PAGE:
DR: Interactions with the students. By the time they get to this level of the program at Juilliard, they are all remarkable, and I think one learns a great deal from dialogues with brilliant individuals. They will probably teach me more than I teach them because anytime someone asks you a question, it forces you to think and it’s the goal of what you want education to be. For me, the sense of constantly changing thinking about things is the important part, and I look forward to having a discussion about the Dvořák, where they may make me rethink what I do now. I first conducted the whole Symphony No.9 over 30 years ago, and I’m sure I do it completely differently now – not because now I’m good, but because I’ve learned so many things from people I worked with. What I’m looking forward to at Juilliard is helping the conductors discover who they are, and in the process, benefitting from all the things that they are going to teach me.
SH: Is there anything that is changing in the conducting world or classical music world compared to 30 years ago?
DR: The classical music world is changing a lot. But it always has, and there hasn’t been any time when it was completely stable. The question is, what does a classical musician want to do now, and the most important aspect of that has not changed – communication to an audience. One major aspect that has changed very much from even a hundred years ago is that fewer people now have direct contact with an instrument, and therefore the sense of what it means to listen has changed for them. It is essential for musicians to think that there may be people who have never heard an acoustic instrument – the instruments they’ve heard of always come through loud speakers. If you remember the fundamental idea that you want to communicate with the audience, then you might need to change how you present things to people. As I said, if people can keep their curiosity and ask questions then there will be the answers – although I am prejudiced, as my father was an engineer. For engineers, there is no problem for which there isn’t a solution, as they just have to think about it. And how I think about problems might be influenced by him.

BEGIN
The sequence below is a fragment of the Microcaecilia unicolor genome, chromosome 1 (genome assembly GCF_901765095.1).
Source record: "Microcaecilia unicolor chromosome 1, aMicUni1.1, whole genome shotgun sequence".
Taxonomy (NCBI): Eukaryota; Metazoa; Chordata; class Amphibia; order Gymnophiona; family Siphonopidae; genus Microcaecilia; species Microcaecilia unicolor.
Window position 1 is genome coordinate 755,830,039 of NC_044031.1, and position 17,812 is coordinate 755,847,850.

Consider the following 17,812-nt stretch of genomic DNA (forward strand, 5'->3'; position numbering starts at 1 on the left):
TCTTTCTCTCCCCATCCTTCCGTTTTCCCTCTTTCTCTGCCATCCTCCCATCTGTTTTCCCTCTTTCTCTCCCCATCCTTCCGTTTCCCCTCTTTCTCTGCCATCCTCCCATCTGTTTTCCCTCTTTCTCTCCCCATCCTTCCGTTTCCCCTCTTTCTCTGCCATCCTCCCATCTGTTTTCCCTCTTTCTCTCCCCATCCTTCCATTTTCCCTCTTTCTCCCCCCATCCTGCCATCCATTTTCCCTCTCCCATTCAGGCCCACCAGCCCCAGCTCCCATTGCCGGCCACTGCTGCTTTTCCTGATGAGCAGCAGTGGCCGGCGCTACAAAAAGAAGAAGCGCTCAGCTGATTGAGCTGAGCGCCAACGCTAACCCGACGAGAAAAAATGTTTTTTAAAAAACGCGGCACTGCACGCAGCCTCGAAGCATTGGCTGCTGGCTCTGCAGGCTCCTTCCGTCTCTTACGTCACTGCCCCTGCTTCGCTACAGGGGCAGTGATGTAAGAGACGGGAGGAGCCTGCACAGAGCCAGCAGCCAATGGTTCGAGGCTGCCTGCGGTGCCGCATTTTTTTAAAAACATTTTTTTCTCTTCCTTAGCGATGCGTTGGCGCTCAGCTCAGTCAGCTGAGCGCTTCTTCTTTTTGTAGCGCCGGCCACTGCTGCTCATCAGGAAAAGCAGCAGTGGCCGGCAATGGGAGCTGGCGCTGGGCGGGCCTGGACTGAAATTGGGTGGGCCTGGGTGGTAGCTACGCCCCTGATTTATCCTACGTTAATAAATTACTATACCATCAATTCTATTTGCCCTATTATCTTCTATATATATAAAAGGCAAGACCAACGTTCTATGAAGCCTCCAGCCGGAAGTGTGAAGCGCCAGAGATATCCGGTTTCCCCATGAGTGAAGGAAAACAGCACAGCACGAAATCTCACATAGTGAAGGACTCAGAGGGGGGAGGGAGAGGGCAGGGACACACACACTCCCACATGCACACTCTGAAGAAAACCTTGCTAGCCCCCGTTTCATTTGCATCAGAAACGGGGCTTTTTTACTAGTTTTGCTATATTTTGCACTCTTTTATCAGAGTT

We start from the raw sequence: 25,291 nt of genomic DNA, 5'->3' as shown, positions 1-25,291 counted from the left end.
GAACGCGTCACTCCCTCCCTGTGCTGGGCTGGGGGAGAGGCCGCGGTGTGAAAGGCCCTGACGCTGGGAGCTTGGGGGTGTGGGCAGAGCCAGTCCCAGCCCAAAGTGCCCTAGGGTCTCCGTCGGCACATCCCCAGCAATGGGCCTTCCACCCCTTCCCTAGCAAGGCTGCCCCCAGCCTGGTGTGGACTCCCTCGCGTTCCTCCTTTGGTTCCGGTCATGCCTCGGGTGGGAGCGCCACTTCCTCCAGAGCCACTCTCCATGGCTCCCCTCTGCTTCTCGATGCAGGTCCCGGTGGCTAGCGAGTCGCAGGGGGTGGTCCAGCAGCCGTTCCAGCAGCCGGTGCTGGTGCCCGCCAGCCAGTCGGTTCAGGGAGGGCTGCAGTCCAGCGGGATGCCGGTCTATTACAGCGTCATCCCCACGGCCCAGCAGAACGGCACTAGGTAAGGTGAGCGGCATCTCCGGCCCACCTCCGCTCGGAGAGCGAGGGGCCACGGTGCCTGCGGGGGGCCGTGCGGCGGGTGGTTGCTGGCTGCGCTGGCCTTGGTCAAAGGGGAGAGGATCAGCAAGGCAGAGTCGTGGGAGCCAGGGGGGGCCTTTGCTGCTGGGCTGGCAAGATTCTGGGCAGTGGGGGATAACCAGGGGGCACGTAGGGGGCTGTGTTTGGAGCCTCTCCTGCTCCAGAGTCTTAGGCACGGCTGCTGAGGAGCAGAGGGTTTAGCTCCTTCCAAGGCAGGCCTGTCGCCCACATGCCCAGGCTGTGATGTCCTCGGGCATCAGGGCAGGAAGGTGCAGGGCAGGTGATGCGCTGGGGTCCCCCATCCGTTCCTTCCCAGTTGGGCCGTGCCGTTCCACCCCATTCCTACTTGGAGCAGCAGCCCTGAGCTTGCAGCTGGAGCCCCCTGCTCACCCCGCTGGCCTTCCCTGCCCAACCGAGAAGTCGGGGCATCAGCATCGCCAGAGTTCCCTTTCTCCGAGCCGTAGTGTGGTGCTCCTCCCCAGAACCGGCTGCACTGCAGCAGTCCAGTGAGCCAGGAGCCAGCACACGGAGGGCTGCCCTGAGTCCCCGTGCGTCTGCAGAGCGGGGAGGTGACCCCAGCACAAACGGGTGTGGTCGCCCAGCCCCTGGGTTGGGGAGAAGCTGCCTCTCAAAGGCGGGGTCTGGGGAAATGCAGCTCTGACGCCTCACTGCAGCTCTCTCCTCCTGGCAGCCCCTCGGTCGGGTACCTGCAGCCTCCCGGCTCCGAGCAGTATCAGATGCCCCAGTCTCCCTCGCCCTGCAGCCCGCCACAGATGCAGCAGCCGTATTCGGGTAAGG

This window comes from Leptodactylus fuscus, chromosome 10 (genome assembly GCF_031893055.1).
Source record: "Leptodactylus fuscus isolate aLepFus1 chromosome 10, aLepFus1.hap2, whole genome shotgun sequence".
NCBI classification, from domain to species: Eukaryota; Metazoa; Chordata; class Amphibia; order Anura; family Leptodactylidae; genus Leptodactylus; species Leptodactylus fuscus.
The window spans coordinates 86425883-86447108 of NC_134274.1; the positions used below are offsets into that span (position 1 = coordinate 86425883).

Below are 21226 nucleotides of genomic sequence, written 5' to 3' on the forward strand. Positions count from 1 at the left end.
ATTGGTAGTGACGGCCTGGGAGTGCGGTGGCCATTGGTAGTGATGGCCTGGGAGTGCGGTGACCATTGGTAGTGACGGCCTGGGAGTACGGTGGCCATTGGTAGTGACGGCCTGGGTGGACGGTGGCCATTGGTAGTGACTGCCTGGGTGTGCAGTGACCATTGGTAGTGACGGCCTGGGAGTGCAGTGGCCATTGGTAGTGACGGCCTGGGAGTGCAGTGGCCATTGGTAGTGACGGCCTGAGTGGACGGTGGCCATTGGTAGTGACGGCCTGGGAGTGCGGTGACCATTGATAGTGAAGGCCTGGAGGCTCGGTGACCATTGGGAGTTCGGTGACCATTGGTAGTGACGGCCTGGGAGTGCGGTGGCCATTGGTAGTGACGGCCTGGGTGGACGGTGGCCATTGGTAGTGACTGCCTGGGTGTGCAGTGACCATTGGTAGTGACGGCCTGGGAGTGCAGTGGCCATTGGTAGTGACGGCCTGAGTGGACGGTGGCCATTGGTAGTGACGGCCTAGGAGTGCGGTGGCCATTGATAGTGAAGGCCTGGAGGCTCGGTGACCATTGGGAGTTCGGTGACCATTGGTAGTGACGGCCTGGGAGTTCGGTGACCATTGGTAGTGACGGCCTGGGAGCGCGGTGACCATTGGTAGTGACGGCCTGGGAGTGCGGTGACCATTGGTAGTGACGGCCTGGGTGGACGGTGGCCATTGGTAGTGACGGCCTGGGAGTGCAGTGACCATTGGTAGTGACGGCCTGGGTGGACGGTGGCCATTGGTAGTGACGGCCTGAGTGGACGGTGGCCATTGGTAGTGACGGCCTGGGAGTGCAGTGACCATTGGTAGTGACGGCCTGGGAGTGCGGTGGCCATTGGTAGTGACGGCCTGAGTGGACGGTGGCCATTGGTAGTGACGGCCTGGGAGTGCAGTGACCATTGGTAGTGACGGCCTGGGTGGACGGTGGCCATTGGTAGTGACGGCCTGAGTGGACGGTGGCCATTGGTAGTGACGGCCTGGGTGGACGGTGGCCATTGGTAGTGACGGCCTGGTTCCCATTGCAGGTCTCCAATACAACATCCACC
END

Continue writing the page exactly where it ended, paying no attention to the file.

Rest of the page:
SH: What do you like the most about conducting?
DR: It’s the inspiration that I get from people playing music, and I enjoy that I am able to shape a part of that. That’s why I am often smiling when I’m conducting.
David Robertson conducts the Juilliard Orchestra
Monday, April 2nd, 8pm at Carnegie Hall
David Robertson, conductor
Tomer Gewirtzman, piano
IVES Three Places in New England
BARTÓK Piano Concerto No. 3
DVOŘÁK Symphony No. 9 in E Minor, “From the New World”